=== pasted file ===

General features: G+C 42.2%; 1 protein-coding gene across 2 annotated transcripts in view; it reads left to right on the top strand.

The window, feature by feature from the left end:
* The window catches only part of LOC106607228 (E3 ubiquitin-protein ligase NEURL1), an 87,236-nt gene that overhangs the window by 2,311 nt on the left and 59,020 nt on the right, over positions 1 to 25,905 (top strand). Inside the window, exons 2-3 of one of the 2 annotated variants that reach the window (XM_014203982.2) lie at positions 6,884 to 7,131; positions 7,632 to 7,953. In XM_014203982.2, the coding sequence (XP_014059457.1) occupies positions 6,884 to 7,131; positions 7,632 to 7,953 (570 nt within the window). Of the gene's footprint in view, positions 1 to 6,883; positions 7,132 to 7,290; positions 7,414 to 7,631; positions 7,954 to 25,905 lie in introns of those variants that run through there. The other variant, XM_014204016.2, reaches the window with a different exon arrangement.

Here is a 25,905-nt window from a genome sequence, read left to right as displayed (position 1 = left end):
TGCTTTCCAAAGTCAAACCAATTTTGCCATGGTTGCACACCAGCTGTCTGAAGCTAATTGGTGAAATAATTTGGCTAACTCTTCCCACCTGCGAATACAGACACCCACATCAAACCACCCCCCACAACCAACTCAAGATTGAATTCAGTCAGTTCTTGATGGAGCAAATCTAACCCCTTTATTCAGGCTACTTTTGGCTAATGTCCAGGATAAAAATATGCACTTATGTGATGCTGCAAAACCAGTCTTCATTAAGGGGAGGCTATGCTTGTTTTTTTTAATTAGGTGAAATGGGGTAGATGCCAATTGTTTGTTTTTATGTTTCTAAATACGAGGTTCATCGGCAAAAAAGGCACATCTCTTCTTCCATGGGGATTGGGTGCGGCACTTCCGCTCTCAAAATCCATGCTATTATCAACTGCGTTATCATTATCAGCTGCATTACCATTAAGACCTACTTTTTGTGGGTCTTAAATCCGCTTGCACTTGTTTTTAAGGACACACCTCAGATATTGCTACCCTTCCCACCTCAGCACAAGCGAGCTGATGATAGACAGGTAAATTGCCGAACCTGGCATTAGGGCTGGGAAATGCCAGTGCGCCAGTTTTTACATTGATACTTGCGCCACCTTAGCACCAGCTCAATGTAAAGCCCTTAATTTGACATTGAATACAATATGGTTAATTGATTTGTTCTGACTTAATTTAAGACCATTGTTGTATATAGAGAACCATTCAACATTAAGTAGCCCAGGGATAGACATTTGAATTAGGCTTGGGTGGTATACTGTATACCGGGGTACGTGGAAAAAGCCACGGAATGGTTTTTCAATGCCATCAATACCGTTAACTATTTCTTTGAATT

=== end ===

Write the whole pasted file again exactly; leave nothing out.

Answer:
General features: G+C 42.2%; 1 protein-coding gene across 2 annotated transcripts in view; it reads left to right on the top strand.

The window, feature by feature from the left end:
* The window catches only part of LOC106607228 (E3 ubiquitin-protein ligase NEURL1), an 87,236-nt gene that overhangs the window by 2,311 nt on the left and 59,020 nt on the right, over positions 1 to 25,905 (top strand). Inside the window, exons 2-3 of one of the 2 annotated variants that reach the window (XM_014203982.2) lie at positions 6,884 to 7,131; positions 7,632 to 7,953. In XM_014203982.2, the coding sequence (XP_014059457.1) occupies positions 6,884 to 7,131; positions 7,632 to 7,953 (570 nt within the window). Of the gene's footprint in view, positions 1 to 6,883; positions 7,132 to 7,290; positions 7,414 to 7,631; positions 7,954 to 25,905 lie in introns of those variants that run through there. The other variant, XM_014204016.2, reaches the window with a different exon arrangement.

Here is a 25,905-nt window from a genome sequence, read left to right as displayed (position 1 = left end):
TGCTTTCCAAAGTCAAACCAATTTTGCCATGGTTGCACACCAGCTGTCTGAAGCTAATTGGTGAAATAATTTGGCTAACTCTTCCCACCTGCGAATACAGACACCCACATCAAACCACCCCCCACAACCAACTCAAGATTGAATTCAGTCAGTTCTTGATGGAGCAAATCTAACCCCTTTATTCAGGCTACTTTTGGCTAATGTCCAGGATAAAAATATGCACTTATGTGATGCTGCAAAACCAGTCTTCATTAAGGGGAGGCTATGCTTGTTTTTTTTAATTAGGTGAAATGGGGTAGATGCCAATTGTTTGTTTTTATGTTTCTAAATACGAGGTTCATCGGCAAAAAAGGCACATCTCTTCTTCCATGGGGATTGGGTGCGGCACTTCCGCTCTCAAAATCCATGCTATTATCAACTGCGTTATCATTATCAGCTGCATTACCATTAAGACCTACTTTTTGTGGGTCTTAAATCCGCTTGCACTTGTTTTTAAGGACACACCTCAGATATTGCTACCCTTCCCACCTCAGCACAAGCGAGCTGATGATAGACAGGTAAATTGCCGAACCTGGCATTAGGGCTGGGAAATGCCAGTGCGCCAGTTTTTACATTGATACTTGCGCCACCTTAGCACCAGCTCAATGTAAAGCCCTTAATTTGACATTGAATACAATATGGTTAATTGATTTGTTCTGACTTAATTTAAGACCATTGTTGTATATAGAGAACCATTCAACATTAAGTAGCCCAGGGATAGACATTTGAATTAGGCTTGGGTGGTATACTGTATACCGGGGTACGTGGAAAAAGCCACGGAATGGTTTTTCAATGCCATCAATACCGTTAACTATTTCTTTGAATT